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From the L.A. Times comes this disturbing report about the city of Los Angeles’ apparent plan to keep homeless people homeless:

Escalating their battle to stamp out an unprecedented spread of street encampments, city officials have begun seizing tiny houses from homeless people in South Los Angeles.

Elvis Summers, who built and donated the structures, removed seven of the gaily painted wooden houses — which come with solar-powered lights and American flags — on Wednesday and Thursday ahead of a scheduled city sweep.

Summers, an L.A. resident who says he was once homeless, had placed them within encampments on overpasses along the 110 Freeway, for homeless people to use instead of tents.

But three structures impounded earlier this month remain in a city storage lot, a Bureau of Sanitation spokeswoman said, and the city notified occupants they would be “discarded.”

How is the confiscation legal? In an effort to deal with its large homeless population—which is almost certainly connected to the high cost of real estate exacerbated by L.A.’s terrible rent control policies—the city recently “passed a tough new sweeps ordinance that identified tiny houses as ‘bulky items’ subject to immediate confiscation.”

Unfortunately, L.A. isn’t the only city to confiscate tiny houses from the homeless. Denver did the same thing this past fall, sending in a SWAT team to tear through a tiny house settlement, allegedly smashing the volunteer-built shelters in the process.

As I’ve noted before at Rare, other municipalities take similarly draconian approaches to dealing with the homeless:

— Pensacola, FL at one point banned homeless people from using blankets or any other sleeping materials. (Mercifully, the outrage over this ordinance led to its repeal.)

— In New York City, former Mayor Michael Bloomberg banned food donations to homeless shelters, “because the city can’t assess their salt, fat and fiber content.” I’m sure the homeless are very grateful that they were saved from a too-salty dinner.

— And Osceola County, FL spent more than $5 million to jail just 37 homeless people for victimless “crimes” like sleeping in public. For that kind of cash, they could have purchased each homeless person a $135,000 house with no mortgage!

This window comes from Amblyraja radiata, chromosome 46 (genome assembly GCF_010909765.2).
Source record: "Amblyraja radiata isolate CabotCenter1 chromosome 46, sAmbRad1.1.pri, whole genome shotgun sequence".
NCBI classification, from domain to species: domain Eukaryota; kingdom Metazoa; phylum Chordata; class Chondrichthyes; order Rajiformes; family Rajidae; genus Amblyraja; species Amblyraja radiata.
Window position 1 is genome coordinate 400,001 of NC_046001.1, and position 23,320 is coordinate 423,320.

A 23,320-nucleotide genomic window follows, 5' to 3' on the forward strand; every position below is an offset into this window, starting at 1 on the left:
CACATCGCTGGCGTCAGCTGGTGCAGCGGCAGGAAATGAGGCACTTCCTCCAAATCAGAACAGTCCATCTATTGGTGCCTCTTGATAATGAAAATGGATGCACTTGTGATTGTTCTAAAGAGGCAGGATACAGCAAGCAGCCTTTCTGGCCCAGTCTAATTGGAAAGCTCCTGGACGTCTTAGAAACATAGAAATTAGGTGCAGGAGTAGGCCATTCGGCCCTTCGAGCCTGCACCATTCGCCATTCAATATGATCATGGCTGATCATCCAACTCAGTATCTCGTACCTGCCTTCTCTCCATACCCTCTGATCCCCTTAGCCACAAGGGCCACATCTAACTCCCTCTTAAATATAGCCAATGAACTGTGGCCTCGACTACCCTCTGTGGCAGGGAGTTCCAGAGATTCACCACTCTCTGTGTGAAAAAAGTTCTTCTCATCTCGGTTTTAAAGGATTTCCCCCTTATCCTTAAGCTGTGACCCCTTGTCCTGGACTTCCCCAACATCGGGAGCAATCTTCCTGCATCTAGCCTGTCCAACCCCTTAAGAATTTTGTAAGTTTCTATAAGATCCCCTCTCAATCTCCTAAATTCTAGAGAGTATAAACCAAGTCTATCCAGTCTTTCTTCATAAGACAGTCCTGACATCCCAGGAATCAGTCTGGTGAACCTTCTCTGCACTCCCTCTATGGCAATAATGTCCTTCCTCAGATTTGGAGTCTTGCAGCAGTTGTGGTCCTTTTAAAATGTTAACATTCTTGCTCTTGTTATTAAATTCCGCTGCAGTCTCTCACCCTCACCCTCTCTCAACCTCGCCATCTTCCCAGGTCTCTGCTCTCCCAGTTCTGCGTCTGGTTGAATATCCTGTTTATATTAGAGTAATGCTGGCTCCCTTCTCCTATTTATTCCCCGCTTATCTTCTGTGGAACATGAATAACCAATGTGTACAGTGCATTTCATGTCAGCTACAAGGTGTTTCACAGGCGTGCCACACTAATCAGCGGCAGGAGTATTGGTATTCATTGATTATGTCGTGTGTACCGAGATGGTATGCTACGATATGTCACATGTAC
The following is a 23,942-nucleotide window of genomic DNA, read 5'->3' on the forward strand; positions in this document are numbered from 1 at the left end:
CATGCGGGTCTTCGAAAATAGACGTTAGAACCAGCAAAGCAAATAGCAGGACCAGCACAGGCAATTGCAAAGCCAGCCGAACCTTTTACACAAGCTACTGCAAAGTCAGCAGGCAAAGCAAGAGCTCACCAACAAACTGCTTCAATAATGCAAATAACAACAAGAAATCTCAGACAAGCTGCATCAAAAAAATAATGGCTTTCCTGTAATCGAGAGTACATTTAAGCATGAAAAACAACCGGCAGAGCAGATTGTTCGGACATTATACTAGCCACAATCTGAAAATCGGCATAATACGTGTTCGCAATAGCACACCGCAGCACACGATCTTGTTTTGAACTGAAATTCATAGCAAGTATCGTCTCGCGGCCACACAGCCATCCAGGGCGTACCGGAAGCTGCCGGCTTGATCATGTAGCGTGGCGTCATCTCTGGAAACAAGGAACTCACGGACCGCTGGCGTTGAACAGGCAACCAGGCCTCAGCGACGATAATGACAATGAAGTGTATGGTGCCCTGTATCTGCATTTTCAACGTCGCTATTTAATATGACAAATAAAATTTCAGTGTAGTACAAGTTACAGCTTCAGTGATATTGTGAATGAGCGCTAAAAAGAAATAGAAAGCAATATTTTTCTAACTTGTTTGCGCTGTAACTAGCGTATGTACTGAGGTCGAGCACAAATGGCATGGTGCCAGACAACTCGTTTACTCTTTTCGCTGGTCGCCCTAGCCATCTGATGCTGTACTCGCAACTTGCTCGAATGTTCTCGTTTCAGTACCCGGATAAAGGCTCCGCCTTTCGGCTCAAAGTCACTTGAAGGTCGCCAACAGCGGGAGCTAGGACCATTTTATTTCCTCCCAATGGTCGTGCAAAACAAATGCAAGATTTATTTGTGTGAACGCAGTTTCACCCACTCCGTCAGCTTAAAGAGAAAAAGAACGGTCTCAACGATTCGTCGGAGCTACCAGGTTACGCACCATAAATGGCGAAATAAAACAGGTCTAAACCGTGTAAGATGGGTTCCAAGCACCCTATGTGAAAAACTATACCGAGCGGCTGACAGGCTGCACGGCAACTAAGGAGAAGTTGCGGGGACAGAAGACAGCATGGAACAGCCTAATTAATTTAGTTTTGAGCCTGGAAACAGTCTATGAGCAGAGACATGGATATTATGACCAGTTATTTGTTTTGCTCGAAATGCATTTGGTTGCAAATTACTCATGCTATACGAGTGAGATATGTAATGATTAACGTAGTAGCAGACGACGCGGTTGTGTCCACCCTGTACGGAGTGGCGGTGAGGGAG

Many cities also make life difficult for those who try to help the homeless survive and get back on their feet:

— In Orlando, FL, charity workers were actually arrested for feeding the homeless.

— A 70-year-old Christian charity in Seattle was told they would no longer be allowed to serve meals to the homeless in the local park.

— In 2012, Philadelphia banned all outdoor feeding of the homeless.

— Las Vegas was ahead of the game with a ban on feeding the homeless in parks in 2006.

— Other cities, like Houston, enact onerous permitting laws which ban feeding the homeless in practice, if not in writing.

All in all, more than 50 major cities have enacted some variation of a ban on public feeding of the homeless in recent years.

“These people are beaten down so hard, you give them any opportunity to be normal, it lifts them up,” said Summers, the tiny house builder in L.A.

Local governments should get out of the way and let that happen.

Bonnie Kristian is a columnist at Rare, weekend editor at The Week, and a fellow at Defense Priorities. You can find more of her work at or follow her on Twitter @bonniekristian
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